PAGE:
"We were counting on immunotherapy when everyone else thought it was a dream," Galbraight told Porter's office. "It took everyone else 11 years to realize we were right."
What can you do about it?
Porter has a few recipes for such situations. She wants the Federal Trade Commission to review previous mergers and reassess its standards for the anti-competitive risks of future mergers. She also urges Congress to pass laws that would bring small mergers, currently exempt from FTC oversight, into the agency's purview.
Consolidation in healthcare is a much bigger problem than the pharmaceutical industry. Hospitals have merged and bought doctors' offices; Health insurers have also consolidated. The overwhelming consensus among researchers is that this market consolidation is leading to higher prices and lower quality for US patients.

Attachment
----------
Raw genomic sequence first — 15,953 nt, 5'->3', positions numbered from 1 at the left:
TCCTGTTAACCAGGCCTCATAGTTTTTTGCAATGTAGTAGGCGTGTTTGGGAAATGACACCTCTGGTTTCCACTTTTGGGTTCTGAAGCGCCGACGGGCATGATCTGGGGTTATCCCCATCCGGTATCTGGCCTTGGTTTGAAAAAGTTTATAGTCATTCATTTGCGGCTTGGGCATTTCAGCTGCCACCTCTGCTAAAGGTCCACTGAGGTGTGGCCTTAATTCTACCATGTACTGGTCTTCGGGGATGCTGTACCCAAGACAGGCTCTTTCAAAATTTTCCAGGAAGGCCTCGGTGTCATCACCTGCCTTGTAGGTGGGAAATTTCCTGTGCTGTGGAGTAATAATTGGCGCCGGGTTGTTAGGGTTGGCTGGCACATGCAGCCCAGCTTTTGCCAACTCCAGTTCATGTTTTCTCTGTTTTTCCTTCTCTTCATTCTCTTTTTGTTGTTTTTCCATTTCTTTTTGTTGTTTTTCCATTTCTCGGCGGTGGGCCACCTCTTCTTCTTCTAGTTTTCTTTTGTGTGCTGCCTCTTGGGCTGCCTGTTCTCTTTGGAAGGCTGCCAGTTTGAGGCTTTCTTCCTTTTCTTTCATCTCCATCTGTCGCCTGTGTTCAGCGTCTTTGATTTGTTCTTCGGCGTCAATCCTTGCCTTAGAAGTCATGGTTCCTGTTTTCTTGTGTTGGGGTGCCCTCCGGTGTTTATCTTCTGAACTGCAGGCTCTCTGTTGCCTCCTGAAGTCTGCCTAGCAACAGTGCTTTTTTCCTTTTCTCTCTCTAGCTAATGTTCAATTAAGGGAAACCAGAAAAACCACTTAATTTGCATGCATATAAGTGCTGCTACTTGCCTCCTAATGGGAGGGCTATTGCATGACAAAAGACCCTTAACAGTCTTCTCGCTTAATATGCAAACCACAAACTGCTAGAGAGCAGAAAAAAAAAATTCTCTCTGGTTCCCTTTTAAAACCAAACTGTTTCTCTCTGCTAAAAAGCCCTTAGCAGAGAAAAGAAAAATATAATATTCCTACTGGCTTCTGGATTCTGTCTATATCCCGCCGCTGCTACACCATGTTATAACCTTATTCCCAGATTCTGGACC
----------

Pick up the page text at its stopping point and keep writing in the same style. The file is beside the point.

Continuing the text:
The US healthcare system relies on markets. Almost all health care providers, both doctors and hospitals, are private. More than half of health care is privately funded. The government and state governments play an important role in setting road rules and paying for much of the medical care Americans receive. However, the country's health system depends on healthy competition to feed people and keep costs down.
According to Martin Gaynor of Carnegie Mellon who wrote a piece of paper Last year, the average US hospital market was rated "highly concentrated" by federal agency criteria in an effort to find out how to make healthcare markets more efficient. Such is the average market for medical specialists and health insurers. Family doctors rarely miss the cut, but it's close.